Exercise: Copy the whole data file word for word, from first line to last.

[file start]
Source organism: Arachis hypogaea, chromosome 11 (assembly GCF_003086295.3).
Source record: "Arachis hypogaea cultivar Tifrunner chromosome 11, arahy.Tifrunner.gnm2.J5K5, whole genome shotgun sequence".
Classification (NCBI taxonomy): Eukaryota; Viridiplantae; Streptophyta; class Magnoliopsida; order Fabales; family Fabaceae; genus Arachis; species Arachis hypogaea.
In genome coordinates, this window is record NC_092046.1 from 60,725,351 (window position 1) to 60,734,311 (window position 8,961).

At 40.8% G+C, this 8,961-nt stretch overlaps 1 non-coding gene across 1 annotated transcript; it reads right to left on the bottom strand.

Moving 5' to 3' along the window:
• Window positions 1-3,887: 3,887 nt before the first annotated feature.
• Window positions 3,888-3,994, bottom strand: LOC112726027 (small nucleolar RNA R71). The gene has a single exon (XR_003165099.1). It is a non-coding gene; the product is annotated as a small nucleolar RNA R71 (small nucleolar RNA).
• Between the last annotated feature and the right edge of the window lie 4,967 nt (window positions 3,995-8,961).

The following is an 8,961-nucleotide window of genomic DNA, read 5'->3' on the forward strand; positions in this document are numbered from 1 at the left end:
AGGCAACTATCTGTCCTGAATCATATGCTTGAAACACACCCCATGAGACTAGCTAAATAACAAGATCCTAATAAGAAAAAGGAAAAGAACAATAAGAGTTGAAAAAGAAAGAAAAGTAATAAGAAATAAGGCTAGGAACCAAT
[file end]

Source organism: Arachis hypogaea, chromosome 11 (assembly GCF_003086295.3).
Source record: "Arachis hypogaea cultivar Tifrunner chromosome 11, arahy.Tifrunner.gnm2.J5K5, whole genome shotgun sequence".
Classification (NCBI taxonomy): Eukaryota; Viridiplantae; Streptophyta; class Magnoliopsida; order Fabales; family Fabaceae; genus Arachis; species Arachis hypogaea.
In genome coordinates, this window is record NC_092046.1 from 60,725,351 (window position 1) to 60,734,311 (window position 8,961).

At 40.8% G+C, this 8,961-nt stretch overlaps 1 non-coding gene across 1 annotated transcript; it reads right to left on the bottom strand.

Moving 5' to 3' along the window:
• Window positions 1-3,887: 3,887 nt before the first annotated feature.
• Window positions 3,888-3,994, bottom strand: LOC112726027 (small nucleolar RNA R71). The gene has a single exon (XR_003165099.1). It is a non-coding gene; the product is annotated as a small nucleolar RNA R71 (small nucleolar RNA).
• Between the last annotated feature and the right edge of the window lie 4,967 nt (window positions 3,995-8,961).

The following is an 8,961-nucleotide window of genomic DNA, read 5'->3' on the forward strand; positions in this document are numbered from 1 at the left end:
AGGCAACTATCTGTCCTGAATCATATGCTTGAAACACACCCCATGAGACTAGCTAAATAACAAGATCCTAATAAGAAAAAGGAAAAGAACAATAAGAGTTGAAAAAGAAAGAAAAGTAATAAGAAATAAGGCTAGGAACCAAT